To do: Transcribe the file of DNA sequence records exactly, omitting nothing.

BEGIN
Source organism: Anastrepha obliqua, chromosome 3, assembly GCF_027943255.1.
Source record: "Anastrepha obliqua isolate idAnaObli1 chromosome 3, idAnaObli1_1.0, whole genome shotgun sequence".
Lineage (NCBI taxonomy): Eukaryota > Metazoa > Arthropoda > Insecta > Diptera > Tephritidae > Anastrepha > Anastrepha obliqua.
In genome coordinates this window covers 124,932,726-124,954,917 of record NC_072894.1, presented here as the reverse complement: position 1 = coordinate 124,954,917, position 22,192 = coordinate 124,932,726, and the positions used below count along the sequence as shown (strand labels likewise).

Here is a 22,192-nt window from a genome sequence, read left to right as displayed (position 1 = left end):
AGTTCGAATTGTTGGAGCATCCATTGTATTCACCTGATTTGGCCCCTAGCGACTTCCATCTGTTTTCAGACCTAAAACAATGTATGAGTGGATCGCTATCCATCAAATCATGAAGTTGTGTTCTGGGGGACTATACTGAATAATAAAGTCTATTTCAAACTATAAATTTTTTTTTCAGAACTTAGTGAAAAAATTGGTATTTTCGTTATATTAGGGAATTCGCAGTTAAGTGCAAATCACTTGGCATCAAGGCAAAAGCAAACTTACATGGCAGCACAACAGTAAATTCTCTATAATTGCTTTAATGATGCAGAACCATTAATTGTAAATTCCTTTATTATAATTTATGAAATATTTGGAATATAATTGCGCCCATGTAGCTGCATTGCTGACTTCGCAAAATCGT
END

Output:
Source organism: Anastrepha obliqua, chromosome 3, assembly GCF_027943255.1.
Source record: "Anastrepha obliqua isolate idAnaObli1 chromosome 3, idAnaObli1_1.0, whole genome shotgun sequence".
Lineage (NCBI taxonomy): Eukaryota > Metazoa > Arthropoda > Insecta > Diptera > Tephritidae > Anastrepha > Anastrepha obliqua.
In genome coordinates this window covers 124,932,726-124,954,917 of record NC_072894.1, presented here as the reverse complement: position 1 = coordinate 124,954,917, position 22,192 = coordinate 124,932,726, and the positions used below count along the sequence as shown (strand labels likewise).

Here is a 22,192-nt window from a genome sequence, read left to right as displayed (position 1 = left end):
AGTTCGAATTGTTGGAGCATCCATTGTATTCACCTGATTTGGCCCCTAGCGACTTCCATCTGTTTTCAGACCTAAAACAATGTATGAGTGGATCGCTATCCATCAAATCATGAAGTTGTGTTCTGGGGGACTATACTGAATAATAAAGTCTATTTCAAACTATAAATTTTTTTTTCAGAACTTAGTGAAAAAATTGGTATTTTCGTTATATTAGGGAATTCGCAGTTAAGTGCAAATCACTTGGCATCAAGGCAAAAGCAAACTTACATGGCAGCACAACAGTAAATTCTCTATAATTGCTTTAATGATGCAGAACCATTAATTGTAAATTCCTTTATTATAATTTATGAAATATTTGGAATATAATTGCGCCCATGTAGCTGCATTGCTGACTTCGCAAAATCGT